Editors seldom earn much notice outside the world of publishing. Edward Garnett fostered the careers of Joseph Conrad and D.H. Lawrence, but, I suspect, far more people remember his wife, Constance Garnett, the first great translator of Chekhov, Dostoevsky and many other Russian writers. In this country, only one editor ever appears as a “Jeopardy!” answer: Maxwell Perkins, who worked with Ernest Hemingway, F. Scott Fitzgerald and Thomas Wolfe.
Yet Richard Seaver is, arguably, just as important to our time as Garnett and Perkins to theirs. While a young man in Paris, preparing a Sorbonne thesis on James Joyce, he happened upon — and was bowled over by — the fiction of a middle-aged and virtually unknown Irishman. With dogged persistence, Seaver urged the work of Samuel Beckett on his friends, with some of whom he edited a small English-language magazine called Merlin. In due course, Seaver and his colleagues printed Beckett’s short stories in the magazine, translated some of his French fiction into English and published the early novel “Watt.” When “Waiting for Godot” opened to a mostly empty house, Seaver was among the few there for that historic first night. He recalls the famous review — which Seaver finds “damning,” although it seems a brilliant precis to me: “This is a play where nothing happens. Twice.”
A half-dozen years later, having returned to the United States with his French bride, the violinist Jeannette Medina, “Dick” Seaver joined Grove Press. In tandem with its owner, Barney Rosset, Seaver continued to champion Beckett but also helped establish Grove as the lightning-rod publisher of the 1960s. From the beginning, Rosset and Seaver set themselves against censorship of any kind. Despite suits and First Amendment trials that dragged on for years, Grove brought out Lawrence’s unbowdlerized version of “Lady Chatterley’s Lover,” Henry Miller’s “Tropic of Cancer,” Jean Genet’s “Our Lady of the Flowers,” William Burroughs’s “Naked Lunch,” John Rechy’s “City of Night,” Hubert Selby Jr.’s “Last Exit to Brooklyn” and Pauline Reage’s “The Story of O,” as well as a great deal of controversial nonfiction, including “The Autobiography of Malcolm X,” Frantz Fanon’s “The Wretched of the Earth” and Eric Berne’s best-selling “Games People Play.” Grove also published the now legendary countercultural magazine the Evergreen Review and established a lock on printing avant-garde plays — not only Beckett’s but also those of Eugene Ionesco, Harold Pinter, Tom Stoppard and many others. A related film division made available the screenplays for movies such as Alain Robbe-Grillet’s “Last Year at Marienbad,” produced Beckett’s “Film” (starring Buster Keaton) and imported from Sweden the soft-core classic “I am Curious (Yellow).”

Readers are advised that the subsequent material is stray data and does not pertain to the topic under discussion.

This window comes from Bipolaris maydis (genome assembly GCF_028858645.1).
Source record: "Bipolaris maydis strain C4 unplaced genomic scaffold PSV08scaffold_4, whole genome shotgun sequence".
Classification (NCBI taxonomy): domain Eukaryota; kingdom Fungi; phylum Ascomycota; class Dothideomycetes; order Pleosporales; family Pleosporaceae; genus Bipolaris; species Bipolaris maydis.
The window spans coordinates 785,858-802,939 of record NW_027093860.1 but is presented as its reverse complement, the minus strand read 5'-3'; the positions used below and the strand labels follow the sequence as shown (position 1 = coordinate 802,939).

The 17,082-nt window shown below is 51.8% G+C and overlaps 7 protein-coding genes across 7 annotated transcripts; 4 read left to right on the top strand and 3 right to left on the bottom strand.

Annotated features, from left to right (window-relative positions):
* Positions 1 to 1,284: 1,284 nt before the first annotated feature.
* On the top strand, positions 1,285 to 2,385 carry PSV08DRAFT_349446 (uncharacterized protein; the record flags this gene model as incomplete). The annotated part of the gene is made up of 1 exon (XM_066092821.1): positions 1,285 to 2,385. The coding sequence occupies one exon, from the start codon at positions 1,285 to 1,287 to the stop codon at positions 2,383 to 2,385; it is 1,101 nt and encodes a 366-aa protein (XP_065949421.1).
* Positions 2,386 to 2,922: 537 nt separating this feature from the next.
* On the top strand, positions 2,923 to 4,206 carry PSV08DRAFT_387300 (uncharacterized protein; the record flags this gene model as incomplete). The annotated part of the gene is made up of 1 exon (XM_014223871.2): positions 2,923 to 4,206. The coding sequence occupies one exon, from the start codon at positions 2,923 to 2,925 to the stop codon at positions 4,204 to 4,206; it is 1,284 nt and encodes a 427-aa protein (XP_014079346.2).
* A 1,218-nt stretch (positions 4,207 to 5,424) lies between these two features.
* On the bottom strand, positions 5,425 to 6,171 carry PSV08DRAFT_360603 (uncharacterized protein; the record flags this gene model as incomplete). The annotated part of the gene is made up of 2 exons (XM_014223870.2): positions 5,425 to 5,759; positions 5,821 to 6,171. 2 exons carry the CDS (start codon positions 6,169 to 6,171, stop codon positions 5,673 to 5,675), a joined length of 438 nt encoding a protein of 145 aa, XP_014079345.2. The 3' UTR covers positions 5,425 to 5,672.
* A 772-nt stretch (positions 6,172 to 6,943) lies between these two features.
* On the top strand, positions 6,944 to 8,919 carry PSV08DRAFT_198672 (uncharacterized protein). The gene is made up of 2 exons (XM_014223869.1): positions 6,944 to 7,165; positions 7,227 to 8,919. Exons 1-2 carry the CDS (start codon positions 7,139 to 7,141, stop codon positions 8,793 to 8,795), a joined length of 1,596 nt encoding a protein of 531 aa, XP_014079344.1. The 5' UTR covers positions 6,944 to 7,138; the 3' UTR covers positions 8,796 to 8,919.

In “The Tender Hour of Twilight,” Seaver looks back on these two heady periods of his life. In the first half, he re-creates the excitement of living in Paris as a young man, growing fluent in French, traveling around Europe and falling in love with several free-spirited young women. “Thirty cents a day would get you a hotel room — not with bath, mind you . . . The room had a bed, a basin, a table, and a chair. Around the corner were the public baths, where for a few francs you could take a scalding-hot shower. Payment by the quarter hour. . . . If your budget was really tight, you could take a douche double, two for the price of one, the sex of your co-showerer up to you, no questions asked by the management.”